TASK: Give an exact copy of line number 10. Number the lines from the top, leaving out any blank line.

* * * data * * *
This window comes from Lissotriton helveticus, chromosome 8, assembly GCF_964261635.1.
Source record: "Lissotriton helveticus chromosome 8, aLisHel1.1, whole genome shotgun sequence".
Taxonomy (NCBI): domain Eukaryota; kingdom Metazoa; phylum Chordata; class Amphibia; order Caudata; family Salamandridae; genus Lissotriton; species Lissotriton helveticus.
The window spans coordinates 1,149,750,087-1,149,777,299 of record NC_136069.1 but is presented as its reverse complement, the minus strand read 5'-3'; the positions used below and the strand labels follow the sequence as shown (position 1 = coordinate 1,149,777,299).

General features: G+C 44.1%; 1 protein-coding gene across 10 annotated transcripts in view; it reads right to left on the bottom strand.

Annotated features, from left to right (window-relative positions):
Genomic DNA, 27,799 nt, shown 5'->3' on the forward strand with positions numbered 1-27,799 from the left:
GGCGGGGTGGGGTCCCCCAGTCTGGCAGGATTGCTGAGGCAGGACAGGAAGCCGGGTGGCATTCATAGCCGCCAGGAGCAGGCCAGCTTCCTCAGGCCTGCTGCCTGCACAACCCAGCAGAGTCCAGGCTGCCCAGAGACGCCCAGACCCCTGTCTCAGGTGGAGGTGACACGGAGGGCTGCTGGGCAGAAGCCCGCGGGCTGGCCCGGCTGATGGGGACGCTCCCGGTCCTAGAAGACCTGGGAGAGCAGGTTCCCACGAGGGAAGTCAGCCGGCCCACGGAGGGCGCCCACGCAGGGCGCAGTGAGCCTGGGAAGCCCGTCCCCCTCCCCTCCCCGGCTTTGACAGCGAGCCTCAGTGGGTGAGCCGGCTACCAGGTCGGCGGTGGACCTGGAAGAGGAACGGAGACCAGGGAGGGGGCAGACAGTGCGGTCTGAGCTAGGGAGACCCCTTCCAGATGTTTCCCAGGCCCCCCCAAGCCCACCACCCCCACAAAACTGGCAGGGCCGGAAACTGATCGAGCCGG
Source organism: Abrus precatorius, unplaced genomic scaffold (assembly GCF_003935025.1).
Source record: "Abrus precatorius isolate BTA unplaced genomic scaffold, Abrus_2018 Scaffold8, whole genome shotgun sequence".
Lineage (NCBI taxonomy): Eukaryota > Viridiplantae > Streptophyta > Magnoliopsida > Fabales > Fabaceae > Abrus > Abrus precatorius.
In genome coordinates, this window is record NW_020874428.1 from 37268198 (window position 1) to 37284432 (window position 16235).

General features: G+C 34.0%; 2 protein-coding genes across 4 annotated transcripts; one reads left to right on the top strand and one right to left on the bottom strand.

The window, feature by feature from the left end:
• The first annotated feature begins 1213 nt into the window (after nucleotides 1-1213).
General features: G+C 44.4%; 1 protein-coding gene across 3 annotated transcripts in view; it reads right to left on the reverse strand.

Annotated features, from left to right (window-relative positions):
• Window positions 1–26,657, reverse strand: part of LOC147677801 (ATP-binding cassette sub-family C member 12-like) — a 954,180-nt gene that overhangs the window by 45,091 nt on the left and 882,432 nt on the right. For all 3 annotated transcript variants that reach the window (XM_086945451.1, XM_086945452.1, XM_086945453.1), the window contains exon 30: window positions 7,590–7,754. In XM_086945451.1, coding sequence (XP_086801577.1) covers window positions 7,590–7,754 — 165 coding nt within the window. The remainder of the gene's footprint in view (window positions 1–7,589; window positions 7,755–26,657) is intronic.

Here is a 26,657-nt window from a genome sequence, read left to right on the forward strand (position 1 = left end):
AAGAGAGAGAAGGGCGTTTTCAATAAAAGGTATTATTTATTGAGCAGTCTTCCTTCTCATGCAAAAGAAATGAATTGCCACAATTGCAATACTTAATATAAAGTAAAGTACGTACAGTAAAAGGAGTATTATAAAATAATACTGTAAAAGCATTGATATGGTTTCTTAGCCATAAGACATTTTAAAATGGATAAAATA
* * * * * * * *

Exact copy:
Source record: "Abrus precatorius isolate BTA unplaced genomic scaffold, Abrus_2018 Scaffold8, whole genome shotgun sequence".